neighborhoods north of the university.
The Campus Master Plan has identified the need for storm water management for the
developing campus. Both the 1995 Campus Master Plan and the 2000 Campus Master
Plan "The Next Step" studied the potential of establishing small ponds along Toby
Creek to improve water quality. These ponds would also be utilized as areas of study
and enjoyment for the campus community. The greenway system will be integrated
with the ponds.
Goals for the future include:
Prepare a study to assess the condition of Toby Creek
Assess other wetland functions within the Toby Creek Floodplain
Determine wetlands that could be restored
Determine funding sources in order to establish environmental improvements
Alternative Fuel and Low Emission Vehicles
UNC-Charlotte currently has several alternative fuel vehicles. The Cameron Applied
Research Center has a pick-up truck and a GEM (EZ- GO) powered from their 2.5
Kilowatt solar charging station. They also have two Prisms that are powered from the
grid. The Cameron Research Center is very satisfied with their vehicles and currently
does not have any plans to increase their AFV fleet.
The Botanical Gardens has a battery-powered service vehicle powered from the grid.
They would like to have more AFV, but do not have funding at this time.
Facilities Management group has one natural gas-powered pick-up truck. The Grounds
Department is very satisfied with this vehicle. Facilities Management has recently
updated its vehicle replacement policy to include consideration of AFV when replacing
vehicles. The fueling station established for the current vehicle is capable of
supporting an additional vehicle.
The university has set a goal of converting 20 percent of its vehicle fleet to AFVs in the
next five years.
Construction Practices (Green Buildings)
UNC-Charlotte currently employs a number of recognized environmental sustainability
practices in its capital planning and construction program. These include:
Removal of inefficient "T-12", 40-watt light fixtures that include electric ballasts.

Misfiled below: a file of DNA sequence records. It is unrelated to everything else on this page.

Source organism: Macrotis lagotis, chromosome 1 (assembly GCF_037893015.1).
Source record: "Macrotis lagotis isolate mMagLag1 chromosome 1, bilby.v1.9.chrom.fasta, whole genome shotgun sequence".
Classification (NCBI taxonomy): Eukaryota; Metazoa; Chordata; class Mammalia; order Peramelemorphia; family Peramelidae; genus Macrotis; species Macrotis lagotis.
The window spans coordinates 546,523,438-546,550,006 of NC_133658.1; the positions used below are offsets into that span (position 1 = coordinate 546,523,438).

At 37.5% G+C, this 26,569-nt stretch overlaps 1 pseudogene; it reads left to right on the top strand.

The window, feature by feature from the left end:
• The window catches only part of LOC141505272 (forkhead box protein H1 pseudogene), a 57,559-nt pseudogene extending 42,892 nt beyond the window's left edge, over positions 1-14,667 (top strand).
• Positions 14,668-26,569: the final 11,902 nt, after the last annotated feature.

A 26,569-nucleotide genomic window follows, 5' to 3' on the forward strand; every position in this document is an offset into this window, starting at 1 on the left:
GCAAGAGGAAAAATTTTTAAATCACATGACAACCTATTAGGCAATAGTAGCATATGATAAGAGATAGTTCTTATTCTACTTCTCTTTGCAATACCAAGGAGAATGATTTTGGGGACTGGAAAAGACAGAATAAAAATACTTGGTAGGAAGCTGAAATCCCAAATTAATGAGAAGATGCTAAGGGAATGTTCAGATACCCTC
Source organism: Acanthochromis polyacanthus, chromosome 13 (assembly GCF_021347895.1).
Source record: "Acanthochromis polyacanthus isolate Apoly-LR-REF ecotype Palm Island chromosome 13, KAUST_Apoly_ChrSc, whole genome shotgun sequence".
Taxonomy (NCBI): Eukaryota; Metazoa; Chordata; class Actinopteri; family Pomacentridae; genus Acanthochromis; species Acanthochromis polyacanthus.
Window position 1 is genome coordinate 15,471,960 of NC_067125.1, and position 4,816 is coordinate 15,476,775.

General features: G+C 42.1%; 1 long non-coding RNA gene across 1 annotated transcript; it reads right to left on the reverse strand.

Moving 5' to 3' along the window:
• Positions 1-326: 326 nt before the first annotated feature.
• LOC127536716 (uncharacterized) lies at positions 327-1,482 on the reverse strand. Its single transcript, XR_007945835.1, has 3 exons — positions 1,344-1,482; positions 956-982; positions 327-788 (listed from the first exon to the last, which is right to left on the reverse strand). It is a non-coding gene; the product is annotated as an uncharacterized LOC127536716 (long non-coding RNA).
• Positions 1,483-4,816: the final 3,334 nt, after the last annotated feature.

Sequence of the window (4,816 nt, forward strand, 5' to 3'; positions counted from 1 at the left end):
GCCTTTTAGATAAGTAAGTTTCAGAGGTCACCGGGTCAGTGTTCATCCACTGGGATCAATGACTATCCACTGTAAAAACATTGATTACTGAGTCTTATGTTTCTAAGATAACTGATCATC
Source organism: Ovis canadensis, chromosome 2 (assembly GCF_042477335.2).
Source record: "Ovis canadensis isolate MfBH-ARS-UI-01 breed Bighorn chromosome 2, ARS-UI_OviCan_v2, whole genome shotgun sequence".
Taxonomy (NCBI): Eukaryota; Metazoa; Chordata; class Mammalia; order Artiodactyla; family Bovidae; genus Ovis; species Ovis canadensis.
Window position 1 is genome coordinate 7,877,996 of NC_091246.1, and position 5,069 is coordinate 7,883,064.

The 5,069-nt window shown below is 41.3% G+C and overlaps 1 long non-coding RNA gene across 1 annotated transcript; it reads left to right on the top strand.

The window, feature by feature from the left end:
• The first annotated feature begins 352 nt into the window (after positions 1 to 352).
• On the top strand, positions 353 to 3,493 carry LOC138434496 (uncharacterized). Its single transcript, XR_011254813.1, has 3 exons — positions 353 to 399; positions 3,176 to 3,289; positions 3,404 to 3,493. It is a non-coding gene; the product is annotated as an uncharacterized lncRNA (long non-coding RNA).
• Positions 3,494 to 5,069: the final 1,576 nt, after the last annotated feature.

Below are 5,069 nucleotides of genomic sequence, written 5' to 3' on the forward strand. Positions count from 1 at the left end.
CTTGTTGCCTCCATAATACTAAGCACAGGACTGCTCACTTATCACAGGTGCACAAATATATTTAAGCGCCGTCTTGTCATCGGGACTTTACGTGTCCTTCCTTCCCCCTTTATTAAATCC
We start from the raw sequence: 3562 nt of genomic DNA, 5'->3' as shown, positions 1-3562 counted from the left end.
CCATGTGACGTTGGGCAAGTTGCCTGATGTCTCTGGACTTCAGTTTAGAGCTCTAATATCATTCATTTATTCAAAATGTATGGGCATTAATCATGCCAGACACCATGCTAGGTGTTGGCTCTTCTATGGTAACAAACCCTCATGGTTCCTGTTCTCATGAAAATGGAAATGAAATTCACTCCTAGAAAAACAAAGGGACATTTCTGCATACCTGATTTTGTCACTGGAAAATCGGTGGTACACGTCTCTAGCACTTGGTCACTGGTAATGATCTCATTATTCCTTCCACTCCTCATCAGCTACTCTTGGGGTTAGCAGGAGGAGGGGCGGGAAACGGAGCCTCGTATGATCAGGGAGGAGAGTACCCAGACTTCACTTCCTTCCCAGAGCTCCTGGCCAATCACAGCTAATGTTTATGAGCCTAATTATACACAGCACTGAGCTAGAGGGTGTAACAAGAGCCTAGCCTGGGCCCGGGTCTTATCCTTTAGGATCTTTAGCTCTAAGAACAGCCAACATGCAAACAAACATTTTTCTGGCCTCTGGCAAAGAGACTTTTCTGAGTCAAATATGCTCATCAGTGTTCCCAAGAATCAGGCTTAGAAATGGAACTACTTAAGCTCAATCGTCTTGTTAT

Replacing light fixtures that have been removed with more efficient "T-8," 32-watt
light fixtures that include electronic ballasts.
Designers are urged to use light systems with integrated motion detectors in
New buildings on campus are being designed and constructed with energy/utility
monitoring systems in an effort to compare energy/utility usage to industry
standards and identify inefficient systems.
Life cycle costs for building equipment are now being investigated during new
building design in an effort to provide increasingly efficient building systems.
Project specifications require all construction debris be sent to a construction and
demolition landfill. Debris is recycled if possible.
An interdisciplinary team of faculty members is providing green building consulting
and computer modeling services for selected new buildings during design.
Goals for the future include:
Review and revise the Campus Master Plan to locate, design and construct
buildings which meet campus growth needs, while maintaining "green space" and
efficient land use.
Develop sites utilizing existing topography and landscape features. Sites such as the
University Alumni House and Charlotte Institute will take advantage of existing site
Existing trees on campus are to be protected to the greatest extent possible.
Protection of trees will be standardized through the development of a Campus Tree
Specify the use of recycled building products (i.e. recycled drywall, structural steel,
brick, etc.) in new campus construction.
All new building designs will be compared to an energy usage baseline. The
university has set a goal of making new designs 20 percent more efficient by the
Require that designs include low energy and energy efficient building systems (i.e.
windows, lighting and mechanical systems).
Continue to analyze life cycle costs when specifying building systems.
Incorporate "green building" design criteria into the University's Design Manual
for capital construction.